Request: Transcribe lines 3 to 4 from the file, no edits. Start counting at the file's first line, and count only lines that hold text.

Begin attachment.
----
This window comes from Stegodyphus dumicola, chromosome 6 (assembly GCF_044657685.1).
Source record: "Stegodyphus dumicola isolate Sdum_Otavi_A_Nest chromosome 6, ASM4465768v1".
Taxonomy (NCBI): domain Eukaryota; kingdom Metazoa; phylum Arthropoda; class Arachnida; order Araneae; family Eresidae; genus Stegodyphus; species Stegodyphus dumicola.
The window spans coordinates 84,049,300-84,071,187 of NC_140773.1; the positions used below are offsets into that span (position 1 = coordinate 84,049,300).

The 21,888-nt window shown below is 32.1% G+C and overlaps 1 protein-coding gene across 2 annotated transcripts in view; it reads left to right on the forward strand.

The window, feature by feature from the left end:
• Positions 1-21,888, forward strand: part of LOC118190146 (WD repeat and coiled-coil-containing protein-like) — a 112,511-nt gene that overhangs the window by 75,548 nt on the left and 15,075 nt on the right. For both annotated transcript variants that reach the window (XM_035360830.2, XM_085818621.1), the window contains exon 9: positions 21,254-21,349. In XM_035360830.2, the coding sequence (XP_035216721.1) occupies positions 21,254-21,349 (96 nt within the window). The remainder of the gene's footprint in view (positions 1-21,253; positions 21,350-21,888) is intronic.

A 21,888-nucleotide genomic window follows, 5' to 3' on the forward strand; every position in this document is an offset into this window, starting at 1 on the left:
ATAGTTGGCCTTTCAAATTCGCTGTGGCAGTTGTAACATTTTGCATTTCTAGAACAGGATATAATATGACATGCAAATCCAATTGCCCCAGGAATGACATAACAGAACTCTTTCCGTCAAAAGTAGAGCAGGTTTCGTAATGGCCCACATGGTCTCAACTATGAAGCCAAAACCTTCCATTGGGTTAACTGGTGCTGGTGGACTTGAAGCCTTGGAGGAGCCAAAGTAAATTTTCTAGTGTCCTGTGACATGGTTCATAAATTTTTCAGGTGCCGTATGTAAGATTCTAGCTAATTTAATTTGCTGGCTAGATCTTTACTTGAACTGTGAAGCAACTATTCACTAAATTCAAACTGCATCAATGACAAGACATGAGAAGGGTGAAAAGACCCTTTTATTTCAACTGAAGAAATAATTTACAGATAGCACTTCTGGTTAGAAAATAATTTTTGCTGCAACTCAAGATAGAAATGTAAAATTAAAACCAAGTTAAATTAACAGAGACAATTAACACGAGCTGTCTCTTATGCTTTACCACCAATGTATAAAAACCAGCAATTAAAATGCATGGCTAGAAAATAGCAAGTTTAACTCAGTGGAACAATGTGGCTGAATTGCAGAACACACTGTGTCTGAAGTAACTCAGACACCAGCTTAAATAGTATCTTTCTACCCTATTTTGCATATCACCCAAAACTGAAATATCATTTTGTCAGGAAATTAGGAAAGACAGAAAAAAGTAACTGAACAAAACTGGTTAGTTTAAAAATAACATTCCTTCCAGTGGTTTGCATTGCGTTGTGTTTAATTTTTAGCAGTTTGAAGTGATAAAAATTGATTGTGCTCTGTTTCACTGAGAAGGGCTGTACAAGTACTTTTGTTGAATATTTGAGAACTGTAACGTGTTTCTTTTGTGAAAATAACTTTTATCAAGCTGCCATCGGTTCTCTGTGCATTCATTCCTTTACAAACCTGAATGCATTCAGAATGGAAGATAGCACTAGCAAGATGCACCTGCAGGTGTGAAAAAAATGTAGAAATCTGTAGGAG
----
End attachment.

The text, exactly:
Taxonomy (NCBI): domain Eukaryota; kingdom Metazoa; phylum Arthropoda; class Arachnida; order Araneae; family Eresidae; genus Stegodyphus; species Stegodyphus dumicola.
The window spans coordinates 84,049,300-84,071,187 of NC_140773.1; the positions used below are offsets into that span (position 1 = coordinate 84,049,300).